The Starting Point for Corporate Innovation is to Develop a Culture of Candor
In his seminal book 'Winning' legendary former CEO of General Electric, Jack Welch, described candor as: "the biggest dirty little secret in business." He's not alone in appreciating the impact that candor has on businesses and teams. Elon Musk, Ed Catmull of Pixar, Lori Garver of NASA, John Chen of BlackBerry, and Joe Biden, amongst many other successful leaders and entrepreneurs have recognised that candor is the secret to winning. Through candor they've created environments of innovation and change with the ability to move businesses, industries and even countries in new directions and to new heights. If candor is such a powerful attribute then, why don't we all do it? Why aren't all businesses imbued with open and frank cultures? The answer is simple: we've been brought up in societies where it's the norm to soften bad news and to make nice about awkward situations. This is universal, no matter in which culture, country or social class we were raised. Candor unnerves people. Yet, in today's disruption economy, the fact is that we can no longer afford to be stifled by our reserve. Without candor we'll lack the responsiveness, speed and agility to compete. We HAVE TO develop cultures of candor.
What Candor Brings
"Sometimes my candor may be difficult for people to hear, but they can trust they know where I stand."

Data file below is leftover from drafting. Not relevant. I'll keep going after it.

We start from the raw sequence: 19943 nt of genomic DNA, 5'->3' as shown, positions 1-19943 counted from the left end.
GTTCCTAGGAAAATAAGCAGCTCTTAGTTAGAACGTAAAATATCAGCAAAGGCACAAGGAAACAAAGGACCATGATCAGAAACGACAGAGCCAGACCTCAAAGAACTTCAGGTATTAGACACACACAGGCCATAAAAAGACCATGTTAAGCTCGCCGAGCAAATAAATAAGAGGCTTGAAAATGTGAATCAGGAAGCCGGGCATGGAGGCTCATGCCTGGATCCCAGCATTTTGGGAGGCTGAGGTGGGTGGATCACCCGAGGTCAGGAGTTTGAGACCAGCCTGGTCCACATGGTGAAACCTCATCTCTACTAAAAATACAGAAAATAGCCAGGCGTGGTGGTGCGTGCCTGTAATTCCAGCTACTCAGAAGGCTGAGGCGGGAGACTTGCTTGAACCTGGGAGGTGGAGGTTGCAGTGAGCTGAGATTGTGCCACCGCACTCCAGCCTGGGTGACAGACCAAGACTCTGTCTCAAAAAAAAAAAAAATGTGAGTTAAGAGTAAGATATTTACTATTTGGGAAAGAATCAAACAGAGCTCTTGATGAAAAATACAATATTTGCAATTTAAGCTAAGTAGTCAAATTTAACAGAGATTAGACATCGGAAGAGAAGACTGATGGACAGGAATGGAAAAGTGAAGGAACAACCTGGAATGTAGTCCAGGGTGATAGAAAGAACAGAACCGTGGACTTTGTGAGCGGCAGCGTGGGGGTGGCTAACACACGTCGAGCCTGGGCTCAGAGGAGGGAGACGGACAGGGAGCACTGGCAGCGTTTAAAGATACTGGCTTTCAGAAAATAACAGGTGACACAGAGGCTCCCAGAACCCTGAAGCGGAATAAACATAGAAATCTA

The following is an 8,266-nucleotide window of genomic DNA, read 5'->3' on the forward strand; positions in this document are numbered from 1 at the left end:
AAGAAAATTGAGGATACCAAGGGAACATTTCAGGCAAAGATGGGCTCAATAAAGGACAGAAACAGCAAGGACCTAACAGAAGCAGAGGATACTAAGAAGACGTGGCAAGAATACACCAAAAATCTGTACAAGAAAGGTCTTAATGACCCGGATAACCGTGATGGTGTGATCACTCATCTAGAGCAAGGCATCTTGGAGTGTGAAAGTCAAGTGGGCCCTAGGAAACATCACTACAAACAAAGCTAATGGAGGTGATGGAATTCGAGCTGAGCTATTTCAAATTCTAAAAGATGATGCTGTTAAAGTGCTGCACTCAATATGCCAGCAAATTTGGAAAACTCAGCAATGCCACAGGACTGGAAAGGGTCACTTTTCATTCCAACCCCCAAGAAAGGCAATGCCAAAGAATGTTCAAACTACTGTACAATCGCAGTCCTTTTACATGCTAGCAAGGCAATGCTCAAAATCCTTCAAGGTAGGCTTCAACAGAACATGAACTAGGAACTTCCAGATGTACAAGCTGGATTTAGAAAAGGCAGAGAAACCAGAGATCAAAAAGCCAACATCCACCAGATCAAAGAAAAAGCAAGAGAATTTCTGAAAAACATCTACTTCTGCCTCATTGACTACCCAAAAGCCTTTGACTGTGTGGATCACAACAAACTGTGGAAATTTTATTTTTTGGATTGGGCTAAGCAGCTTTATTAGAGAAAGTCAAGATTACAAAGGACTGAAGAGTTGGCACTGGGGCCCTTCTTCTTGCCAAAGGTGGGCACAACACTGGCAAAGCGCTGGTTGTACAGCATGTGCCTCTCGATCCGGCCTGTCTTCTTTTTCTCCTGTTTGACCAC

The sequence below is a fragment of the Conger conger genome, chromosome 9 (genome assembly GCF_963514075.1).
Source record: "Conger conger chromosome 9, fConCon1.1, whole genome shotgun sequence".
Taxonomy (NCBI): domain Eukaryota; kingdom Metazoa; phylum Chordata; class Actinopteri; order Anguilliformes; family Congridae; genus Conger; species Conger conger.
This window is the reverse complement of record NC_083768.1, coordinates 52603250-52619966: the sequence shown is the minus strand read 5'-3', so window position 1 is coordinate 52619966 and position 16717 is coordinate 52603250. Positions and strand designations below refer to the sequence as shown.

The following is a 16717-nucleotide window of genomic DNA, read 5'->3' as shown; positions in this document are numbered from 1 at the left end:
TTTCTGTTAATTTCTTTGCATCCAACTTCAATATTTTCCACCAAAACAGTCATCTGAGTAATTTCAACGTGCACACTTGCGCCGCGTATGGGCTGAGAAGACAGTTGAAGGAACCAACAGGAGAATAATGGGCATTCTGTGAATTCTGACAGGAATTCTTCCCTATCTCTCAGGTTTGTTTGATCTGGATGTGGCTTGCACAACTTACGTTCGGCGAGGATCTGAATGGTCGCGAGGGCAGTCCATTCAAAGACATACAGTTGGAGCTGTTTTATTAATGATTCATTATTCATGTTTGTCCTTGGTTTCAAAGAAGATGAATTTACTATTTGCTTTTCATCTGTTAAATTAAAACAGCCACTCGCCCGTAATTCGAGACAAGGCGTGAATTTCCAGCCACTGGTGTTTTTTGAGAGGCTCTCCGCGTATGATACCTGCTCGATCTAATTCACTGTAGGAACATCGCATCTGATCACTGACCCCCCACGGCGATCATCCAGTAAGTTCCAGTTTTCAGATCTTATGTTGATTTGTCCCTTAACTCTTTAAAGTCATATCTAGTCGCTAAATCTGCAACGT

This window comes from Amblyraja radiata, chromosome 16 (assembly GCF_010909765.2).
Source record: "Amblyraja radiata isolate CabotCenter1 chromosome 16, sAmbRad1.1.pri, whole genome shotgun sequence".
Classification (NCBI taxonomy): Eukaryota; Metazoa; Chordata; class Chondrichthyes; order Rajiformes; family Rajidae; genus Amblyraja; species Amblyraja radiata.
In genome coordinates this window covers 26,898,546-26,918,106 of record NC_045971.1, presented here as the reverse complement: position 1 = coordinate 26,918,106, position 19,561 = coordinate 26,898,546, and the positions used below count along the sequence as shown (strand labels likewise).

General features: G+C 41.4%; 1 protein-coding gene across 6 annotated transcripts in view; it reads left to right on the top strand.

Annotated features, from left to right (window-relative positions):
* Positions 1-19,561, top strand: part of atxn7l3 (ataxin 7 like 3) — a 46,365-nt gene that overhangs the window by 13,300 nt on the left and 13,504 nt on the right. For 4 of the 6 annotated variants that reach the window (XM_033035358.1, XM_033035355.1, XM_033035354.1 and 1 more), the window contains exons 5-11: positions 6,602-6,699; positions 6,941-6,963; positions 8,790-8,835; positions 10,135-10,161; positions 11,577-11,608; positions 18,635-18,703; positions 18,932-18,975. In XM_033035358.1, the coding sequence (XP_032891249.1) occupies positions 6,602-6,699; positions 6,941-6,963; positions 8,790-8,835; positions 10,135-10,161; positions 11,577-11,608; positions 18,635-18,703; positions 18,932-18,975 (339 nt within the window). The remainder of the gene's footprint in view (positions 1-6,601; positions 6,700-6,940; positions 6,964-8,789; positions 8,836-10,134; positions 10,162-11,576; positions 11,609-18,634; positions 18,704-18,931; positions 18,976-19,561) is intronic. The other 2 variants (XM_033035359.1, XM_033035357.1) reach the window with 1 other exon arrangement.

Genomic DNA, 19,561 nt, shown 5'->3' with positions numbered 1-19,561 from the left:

Lori Garver - Former Deputy Administrator, NASA
Candor generates speed. It cuts through the barriers of misinterpretation and misunderstanding to get to responses and answers quicker. It removes bottlenecks. When people are candid, there's no ambiguity; you know exactly where they stand, how they think and feel. It therefore dramatically accelerates decision making so that the team and business can move forward at pace.
"A hallmark of a healthy creative culture is that people feel free to share ideas, opinions, and criticisms. Lack of candor, if unchecked, ultimately leads to dysfunctional environments."
Ed Catmull - Pixar / Disney Animation / LucasFilm / Author of Creativity, Inc.
Candor opens up smart ideas. It brings people into the conversation which, in turn, means more brain power. People are freed to surface and share ideas which can then be discussed, debated and pulled apart to find new solutions and improvements. An environment is created where everyone opens up, learns and iterates.
"I think being precise about the truth works. Truthful and precise. I try to tell people, 'You don't have to read between the lines with me. I'm saying the lines!'"
Elon Musk - Founder, PayPal / Tesla / SpaceX